HCMC Dining Guide

Monday, November 8, 2010

History through my Soles

This post may seem banal at first, but bear with me. As I was lacing up my Adidas Sambas the other day, I realized just how dirty and worn out they are. I've had these shoes for about two years now, and I've been fortunate to travel to some truly amazing places with them on my feet. A thought occured to me: how much history have those soles walked over? In just the last 6 months I've visited the Czech Republic, Germany, Poland, Cambodia and now Vietnam. These countries have had important and tumultuous pasts and, given the fact that I havea BA in History, I've tried to learn something about each one. Europe's history, in particular, has been one of conquerers and the conquered, with some countries playing each role multiple times. What I've seen so far in Asia has been fascinating. In this post, I'll try to teach a little bit to you through the pictures I've taken in these various places while wearing those shoes.

The first country outside of North America that I visited was the Czech Republic, back in May. I spent about two weeks in Prague, a beautiful, ancient city full of history.
Prague's magnificent Old Town Square. Tyn Church towers in the background, and the Jan Hus memorial commemorates the role Czechs played in starting the Protestant Reformation.

The massive St. Vitus Cathedral, located within the walls of Prague Castle. Construction on the church began in 1060, but wasn't finished until the 1920's, thanks to the tides of history. This 1000-year construction period is reflected in the array of visual styles incorporated in the church.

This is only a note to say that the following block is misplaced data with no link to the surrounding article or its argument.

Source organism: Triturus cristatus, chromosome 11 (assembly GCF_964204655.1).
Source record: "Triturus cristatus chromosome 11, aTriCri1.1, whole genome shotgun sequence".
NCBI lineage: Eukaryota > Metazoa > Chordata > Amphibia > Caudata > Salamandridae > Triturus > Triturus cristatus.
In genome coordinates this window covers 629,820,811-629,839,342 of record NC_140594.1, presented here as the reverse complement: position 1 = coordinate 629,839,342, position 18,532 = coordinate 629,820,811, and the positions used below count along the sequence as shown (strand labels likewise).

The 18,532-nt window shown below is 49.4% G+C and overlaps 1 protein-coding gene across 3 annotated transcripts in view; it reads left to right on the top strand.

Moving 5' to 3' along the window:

Wenceslas Square - In 1989 hundreds of thousands of Czechs converged here during the Velvet Revolution, which ultimately led to the downfall of the Soviet-backed Communist government. The Czech Republic is now a democratic member of the European Union.
 Next up is Poland, the country where many of my ancestors came from. After centuries of domination by empire after empire, Poland now has a booming economy and is a bright spot in an often bleak Eastern Europe.
Krakow's Market Square - the largest medieval square in Europe. Towering over one corner is St. Mary's Basilica, completed in the 14th century.
St. Florian's Gate, part of Krakow's ancient defensive wall. Completed in the 14th century, this wall was built to protect the city from Ottoman attacks.
Wawel Castle, on the bank of the Vistula River. Used from the 15th century onward, this castle served as the seat of government in Poland until the capital was moved to Warsaw in 1609. The great heroes of Polish history are buried here, including former Prime Minister Lech Kaczynski, who died in a plane crash in Russia earlier this year.
History isn't always pleasant. Located 90 minutes outside of Krakow is Auschwitz-Birkenau, the death camp/labor complex where over 1 million people were murdered during one of the darkest periods in human history. This is the infamous sign above the entrance to Auschwitz - "Arbeit Macht Frei," or "Work Makes One Free"
The main gate into Birkenau. Trains unloaded their human cargo here, and the unsuspecting people were led either to cramped barracks to be used for labor or straight to the gas chambers.